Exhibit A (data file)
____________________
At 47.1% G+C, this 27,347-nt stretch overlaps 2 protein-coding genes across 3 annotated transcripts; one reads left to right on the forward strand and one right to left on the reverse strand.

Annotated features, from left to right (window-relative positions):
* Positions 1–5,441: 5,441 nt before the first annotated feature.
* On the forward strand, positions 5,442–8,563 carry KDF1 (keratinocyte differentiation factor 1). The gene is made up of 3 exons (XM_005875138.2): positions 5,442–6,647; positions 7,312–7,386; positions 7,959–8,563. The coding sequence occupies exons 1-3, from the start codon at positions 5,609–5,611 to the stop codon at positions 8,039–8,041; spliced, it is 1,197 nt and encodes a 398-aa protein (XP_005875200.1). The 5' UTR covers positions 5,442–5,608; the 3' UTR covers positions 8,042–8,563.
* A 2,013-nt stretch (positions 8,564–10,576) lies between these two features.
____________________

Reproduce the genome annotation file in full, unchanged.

At 47.1% G+C, this 27,347-nt stretch overlaps 2 protein-coding genes across 3 annotated transcripts; one reads left to right on the forward strand and one right to left on the reverse strand.

Annotated features, from left to right (window-relative positions):
* Positions 1–5,441: 5,441 nt before the first annotated feature.
* On the forward strand, positions 5,442–8,563 carry KDF1 (keratinocyte differentiation factor 1). The gene is made up of 3 exons (XM_005875138.2): positions 5,442–6,647; positions 7,312–7,386; positions 7,959–8,563. The coding sequence occupies exons 1-3, from the start codon at positions 5,609–5,611 to the stop codon at positions 8,039–8,041; spliced, it is 1,197 nt and encodes a 398-aa protein (XP_005875200.1). The 5' UTR covers positions 5,442–5,608; the 3' UTR covers positions 8,042–8,563.
* A 2,013-nt stretch (positions 8,564–10,576) lies between these two features.